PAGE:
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Cal trains for bio product development

Appeared in the San Francisco BizJournal’s October 14-20, 2005 edition

By Daniel S. Levine

The University of California, Berkeley, chemical engineering department is launching a master's program to train chemical engineers to play product development roles in businesses like biotechnology.

"This fills a niche between pure technical training of a master's or Ph.D. in chemical engineering and business-driven training in an M.B.A.," said Keith Alexander, a former general manager and senior vice president of the engineering firm CH2M Hill Ltd., who was recruited as executive director of the new product development program.

Alexander said while chemical engineers through happenstance often find themselves working on product development after several years within a company, they are traditionally hired to work on the process and not the product side of a business. Nevertheless, he said, their skills have become critical to products, particularly in emerging areas of technology. The new program is intended to give students the grounding to enter the product side of a business.

"Product development is an important thing, and, in the pharmaceutical industry, it is everything," said Gary Novack, a principal of Pharma-Logic Development Inc., a San Rafael drug development consulting firm. "The way to do that is to take research ideas and turn them into products, and there's a sort of discipline about how to do that."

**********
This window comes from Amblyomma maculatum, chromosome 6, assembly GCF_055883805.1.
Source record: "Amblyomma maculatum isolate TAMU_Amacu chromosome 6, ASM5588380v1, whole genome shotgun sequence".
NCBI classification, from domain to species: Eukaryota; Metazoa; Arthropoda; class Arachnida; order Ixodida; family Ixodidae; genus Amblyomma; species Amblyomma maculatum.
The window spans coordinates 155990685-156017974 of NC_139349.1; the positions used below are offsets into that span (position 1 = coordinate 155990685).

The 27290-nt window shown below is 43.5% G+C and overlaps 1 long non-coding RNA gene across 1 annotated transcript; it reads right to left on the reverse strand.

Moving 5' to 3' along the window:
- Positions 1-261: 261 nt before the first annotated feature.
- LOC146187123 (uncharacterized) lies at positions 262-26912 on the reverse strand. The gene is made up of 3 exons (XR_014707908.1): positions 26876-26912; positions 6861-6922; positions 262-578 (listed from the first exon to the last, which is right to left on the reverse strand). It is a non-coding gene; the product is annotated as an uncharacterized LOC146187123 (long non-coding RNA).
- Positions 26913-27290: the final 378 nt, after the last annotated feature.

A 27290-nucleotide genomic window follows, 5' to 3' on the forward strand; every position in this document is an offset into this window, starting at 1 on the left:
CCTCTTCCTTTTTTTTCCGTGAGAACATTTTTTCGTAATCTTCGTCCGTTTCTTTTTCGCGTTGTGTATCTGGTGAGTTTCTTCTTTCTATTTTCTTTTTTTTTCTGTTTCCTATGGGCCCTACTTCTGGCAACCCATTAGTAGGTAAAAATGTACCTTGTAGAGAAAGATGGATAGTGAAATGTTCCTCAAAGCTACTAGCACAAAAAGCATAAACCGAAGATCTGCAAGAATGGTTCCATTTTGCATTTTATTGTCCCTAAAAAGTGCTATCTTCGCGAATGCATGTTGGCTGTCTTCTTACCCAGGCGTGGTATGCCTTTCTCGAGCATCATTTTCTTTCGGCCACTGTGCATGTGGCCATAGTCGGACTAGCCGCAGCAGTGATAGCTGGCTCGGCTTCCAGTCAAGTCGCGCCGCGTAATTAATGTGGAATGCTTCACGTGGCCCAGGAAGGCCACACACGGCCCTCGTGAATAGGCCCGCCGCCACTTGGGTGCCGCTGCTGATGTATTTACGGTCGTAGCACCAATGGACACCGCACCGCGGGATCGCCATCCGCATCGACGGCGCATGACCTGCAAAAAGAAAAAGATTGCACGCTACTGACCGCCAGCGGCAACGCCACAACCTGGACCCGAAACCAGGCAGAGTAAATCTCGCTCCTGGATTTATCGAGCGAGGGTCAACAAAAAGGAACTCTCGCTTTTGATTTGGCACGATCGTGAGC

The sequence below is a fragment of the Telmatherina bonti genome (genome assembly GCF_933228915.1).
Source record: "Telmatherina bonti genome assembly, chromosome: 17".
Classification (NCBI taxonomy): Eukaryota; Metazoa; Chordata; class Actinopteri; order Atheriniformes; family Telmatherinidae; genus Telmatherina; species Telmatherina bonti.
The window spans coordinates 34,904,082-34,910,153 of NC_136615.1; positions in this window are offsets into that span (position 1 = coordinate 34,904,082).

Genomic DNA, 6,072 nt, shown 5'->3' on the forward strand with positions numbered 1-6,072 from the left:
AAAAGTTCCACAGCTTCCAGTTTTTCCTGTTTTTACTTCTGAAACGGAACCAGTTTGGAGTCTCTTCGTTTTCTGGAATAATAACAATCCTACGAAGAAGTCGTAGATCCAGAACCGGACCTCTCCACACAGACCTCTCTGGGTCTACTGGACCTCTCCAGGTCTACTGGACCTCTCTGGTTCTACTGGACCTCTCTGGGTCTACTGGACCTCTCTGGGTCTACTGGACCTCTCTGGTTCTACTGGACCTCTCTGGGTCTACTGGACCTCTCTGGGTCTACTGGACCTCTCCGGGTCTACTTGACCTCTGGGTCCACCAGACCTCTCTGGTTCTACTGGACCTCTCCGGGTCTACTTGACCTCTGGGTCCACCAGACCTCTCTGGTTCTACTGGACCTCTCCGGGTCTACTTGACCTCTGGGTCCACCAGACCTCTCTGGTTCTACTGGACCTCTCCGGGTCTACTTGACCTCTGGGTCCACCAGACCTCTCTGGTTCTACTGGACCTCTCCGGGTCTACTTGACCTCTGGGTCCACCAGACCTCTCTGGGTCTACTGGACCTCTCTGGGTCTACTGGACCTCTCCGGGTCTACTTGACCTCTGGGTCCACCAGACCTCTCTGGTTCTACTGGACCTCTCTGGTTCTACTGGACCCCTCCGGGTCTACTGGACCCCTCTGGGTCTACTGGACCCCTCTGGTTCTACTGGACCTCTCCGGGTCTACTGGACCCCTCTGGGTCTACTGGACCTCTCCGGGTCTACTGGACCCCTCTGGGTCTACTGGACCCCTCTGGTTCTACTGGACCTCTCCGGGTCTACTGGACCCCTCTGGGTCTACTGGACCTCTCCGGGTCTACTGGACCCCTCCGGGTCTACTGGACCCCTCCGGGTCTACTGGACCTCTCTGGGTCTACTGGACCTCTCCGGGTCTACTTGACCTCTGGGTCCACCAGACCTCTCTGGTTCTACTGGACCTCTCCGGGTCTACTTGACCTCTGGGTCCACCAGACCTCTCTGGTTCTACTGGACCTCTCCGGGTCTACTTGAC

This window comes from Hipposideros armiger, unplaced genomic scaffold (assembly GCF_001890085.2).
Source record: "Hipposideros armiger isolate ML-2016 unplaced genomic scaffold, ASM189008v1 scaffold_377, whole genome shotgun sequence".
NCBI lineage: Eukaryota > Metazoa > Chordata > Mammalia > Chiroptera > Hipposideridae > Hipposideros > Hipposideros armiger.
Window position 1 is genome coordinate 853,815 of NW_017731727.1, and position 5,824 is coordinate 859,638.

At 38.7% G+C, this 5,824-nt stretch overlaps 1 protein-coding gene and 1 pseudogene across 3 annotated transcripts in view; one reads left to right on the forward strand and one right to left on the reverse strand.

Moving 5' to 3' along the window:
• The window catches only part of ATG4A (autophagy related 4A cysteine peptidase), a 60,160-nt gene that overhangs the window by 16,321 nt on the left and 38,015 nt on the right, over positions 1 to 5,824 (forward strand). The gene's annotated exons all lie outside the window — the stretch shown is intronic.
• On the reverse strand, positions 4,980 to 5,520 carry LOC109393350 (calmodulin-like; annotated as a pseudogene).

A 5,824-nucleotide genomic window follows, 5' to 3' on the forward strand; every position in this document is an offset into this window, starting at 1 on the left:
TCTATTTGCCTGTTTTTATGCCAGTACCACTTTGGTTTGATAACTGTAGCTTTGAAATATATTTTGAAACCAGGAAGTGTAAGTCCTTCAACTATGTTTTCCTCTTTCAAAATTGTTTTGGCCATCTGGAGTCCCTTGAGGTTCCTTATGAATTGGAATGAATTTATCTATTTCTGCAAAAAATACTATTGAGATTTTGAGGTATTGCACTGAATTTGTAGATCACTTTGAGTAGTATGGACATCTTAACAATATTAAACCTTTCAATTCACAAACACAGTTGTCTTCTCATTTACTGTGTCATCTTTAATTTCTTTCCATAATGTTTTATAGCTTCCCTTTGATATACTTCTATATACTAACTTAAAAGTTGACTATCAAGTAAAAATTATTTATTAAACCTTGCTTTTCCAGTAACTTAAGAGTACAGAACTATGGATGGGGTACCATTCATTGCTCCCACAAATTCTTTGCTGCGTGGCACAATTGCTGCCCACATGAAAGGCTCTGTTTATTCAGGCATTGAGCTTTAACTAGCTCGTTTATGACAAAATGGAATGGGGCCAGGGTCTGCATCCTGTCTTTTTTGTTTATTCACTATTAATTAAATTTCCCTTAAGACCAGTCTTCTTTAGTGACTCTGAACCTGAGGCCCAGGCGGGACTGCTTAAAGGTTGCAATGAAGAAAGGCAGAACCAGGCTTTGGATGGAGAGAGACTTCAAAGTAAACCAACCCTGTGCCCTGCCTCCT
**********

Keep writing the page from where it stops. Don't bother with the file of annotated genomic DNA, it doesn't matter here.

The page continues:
The program expects to enroll 10 students for the inaugural class, which will begin in 2006. Students will be required to complete a core curriculum and choose a concentration in biotechnology, microelectronics/nanoscience, consumer products, or new ventures for students interested in performing product development at start-up companies.

Students will be required to complete a two-month internship as part of their work toward a degree.

The 12-month program won $250,000 in seed funding from the Camille and Henry Dreyfus Foundation, a nonprofit that seeks to improve the science of chemistry and chemical engineering.

George Scangos, CEO of Exelixis Inc. in San Francisco, has discussed the program with Alexander. Scangos said he's unsure tat when hiring chemical engineers he will be concerned about much more than the depth of their technical knowledge. Success will depend on the curriculum and whether the program can attract faculty with industry experience, Scangos said.

"The challenge for the program is going to be finding the right mix of what it is they are going to teach," he said. "To Keith's credit, he is going around and talking to people and asking these questions about what they should be teaching kids that would be useful. It gives me some higher hopes for this program."

Related sites:

Product Development Program website

Keith Alexander